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Disgraced Rep. Eric Swalwell Just Sued Donald Trump for Causing Him 'Severe Emotional Distress'

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House impeachment manager Rep. Eric Swalwell filed a lawsuit Friday against former President Donald Trump and his allies claiming they should be held accountable for “inciting” the incursion of the Capitol on Jan. 6 and causing him “severe emotional distress.”

The California Democrat alleges that Trump, son Donald Trump Jr., attorney Rudy Giuliani and Republican Rep. Mo Brooks of Alabama were directly responsible for mobilizing the crowd that marched to the Capitol that day, according to The Washington Post.

“The Defendants, in short, convinced the mob that something was occurring that — if actually true — might indeed justify violence, and then sent that mob to the Capitol with violence-laced calls for immediate action,” the lawsuit read.

Swalwell said the four speakers violated the Ku Klux Klan Act, which was passed in 1871, by conspiring to interfere in Congress’ constitutional duties and failing to stop the mob.

The lawsuit alleges that the defendants also broke federal and Washington, D.C., laws, including anti-terrorism legislation, CNN reported.

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“Trump directly incited the violence at the Capitol that followed and then watched approvingly as the building was overrun,” the lawsuit said.

“The horrific events of January 6 were a direct and foreseeable consequence of the Defendants’ unlawful actions. As such, the Defendants are responsible for the injury and destruction that followed.”

Swalwell claimed he suffered “severe emotional distress” while he was inside the Capitol during the incursion.

“The Plaintiff heard the mob pound on the chamber doors and smash glass in an effort to get inside,” the lawsuit said. “He watched as Capitol Police officers drew their weapons, barricaded entrances, and ordered the Plaintiff and other members of Congress to seek shelter, put on gas masks, and take cover in case there was gunfire.

“The Plaintiff prepared himself for possible hand-to-hand combat as he took off his jacket and tie and searched for makeshift instruments of self-defense. …

“As the Plaintiff watched this horror unfold, he texted with his wife in what he felt could be his last moments, telling her ‘I love you very much. And our babies.'”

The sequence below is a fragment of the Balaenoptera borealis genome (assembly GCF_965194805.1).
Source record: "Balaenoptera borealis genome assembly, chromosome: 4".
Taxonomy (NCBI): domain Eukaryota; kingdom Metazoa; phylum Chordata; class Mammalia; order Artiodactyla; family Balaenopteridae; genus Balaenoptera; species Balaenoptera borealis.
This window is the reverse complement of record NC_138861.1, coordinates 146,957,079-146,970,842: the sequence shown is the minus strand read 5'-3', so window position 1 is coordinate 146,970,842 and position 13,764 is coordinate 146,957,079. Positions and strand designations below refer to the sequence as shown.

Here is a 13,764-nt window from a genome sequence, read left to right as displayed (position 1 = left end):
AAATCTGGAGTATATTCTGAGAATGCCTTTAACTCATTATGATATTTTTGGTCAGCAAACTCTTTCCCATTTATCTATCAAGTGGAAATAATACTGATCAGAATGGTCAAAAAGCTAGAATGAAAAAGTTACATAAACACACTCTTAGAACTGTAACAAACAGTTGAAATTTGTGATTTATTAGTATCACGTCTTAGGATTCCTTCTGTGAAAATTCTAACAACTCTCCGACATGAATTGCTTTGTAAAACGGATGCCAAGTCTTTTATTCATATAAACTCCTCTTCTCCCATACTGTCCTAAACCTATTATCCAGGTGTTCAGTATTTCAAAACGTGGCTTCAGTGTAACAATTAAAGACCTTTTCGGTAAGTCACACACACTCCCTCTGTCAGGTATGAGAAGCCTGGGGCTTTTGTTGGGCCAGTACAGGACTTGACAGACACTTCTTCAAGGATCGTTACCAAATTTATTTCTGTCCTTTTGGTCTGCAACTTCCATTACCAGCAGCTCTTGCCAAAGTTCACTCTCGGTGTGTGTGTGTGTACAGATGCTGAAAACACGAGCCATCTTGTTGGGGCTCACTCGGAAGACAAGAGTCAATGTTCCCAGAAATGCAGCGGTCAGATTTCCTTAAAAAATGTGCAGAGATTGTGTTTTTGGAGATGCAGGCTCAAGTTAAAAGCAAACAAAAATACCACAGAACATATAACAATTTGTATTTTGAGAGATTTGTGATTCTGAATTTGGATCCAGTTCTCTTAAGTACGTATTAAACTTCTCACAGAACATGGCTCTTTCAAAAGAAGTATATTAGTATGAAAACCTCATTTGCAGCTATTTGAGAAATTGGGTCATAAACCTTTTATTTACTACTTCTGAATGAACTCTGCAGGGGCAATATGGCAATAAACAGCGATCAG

Swalwell Suit by The Western Journal

“This is an important part of holding Trump — and the other Defendants — responsible for what happened on January 6th,” attorney Matthew Kaiser, who represents Swalwell, told The Post.

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Trump was acquitted last month in his second impeachment trial.

“Eric Swalwell is a low-life with no credibility,” Trump spokesman Jason Miller said in a statement.

Miller pointed to a report that Swalwell had been so close to a woman suspected of being a Chinese spy that he was given an FBI briefing to warn him.

“It’s a disgrace that a compromised Member of Congress like Swalwell still sits on the House Intelligence Committee,” he said.

Do you think these lawsuits will be successful?

Swalwell is the second Democratic congressman to sue Trump over the events of Jan. 6.

Rep. Bennie Thompson of Mississippi filed a lawsuit last month against Trump, Giuliani and two right-wing groups, the Oath Keepers and Proud Boys, claiming they incited an insurrection.

Jessica Levinson, a professor at Loyola Law School, told Reuters that while the lawsuits were “not a slam dunk,” they might lead to Trump sitting for an interview under oath.

“As with so many suits against Trump, the name of the game may be to keep the suit going long enough to take depositions and obtain discovery,” Levinson said.

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Erin Coates was an editor for The Western Journal for over two years before becoming a news writer. A University of Oregon graduate, Erin has conducted research in data journalism and contributed to various publications as a writer and editor.
Erin Coates was an editor for The Western Journal for over two years before becoming a news writer. She grew up in San Diego, California, proceeding to attend the University of Oregon and graduate with honors holding a degree in journalism. During her time in Oregon, Erin was an associate editor for Ethos Magazine and a freelance writer for Eugene Magazine. She has conducted research in data journalism, which has been published in the book “Data Journalism: Past, Present and Future.” Erin is an avid runner with a heart for encouraging young girls and has served as a coach for the organization Girls on the Run. As a writer and editor, Erin strives to promote social dialogue and tell the story of those around her.
Birthplace
Tucson, Arizona
Nationality
American
Honors/Awards
Graduated with Honors
Education
Bachelor of Arts in Journalism, University of Oregon
Books Written
Contributor for Data Journalism: Past, Present and Future
Location
Prescott, Arizona
Languages Spoken
English, French
Topics of Expertise
Politics, Health, Entertainment, Faith




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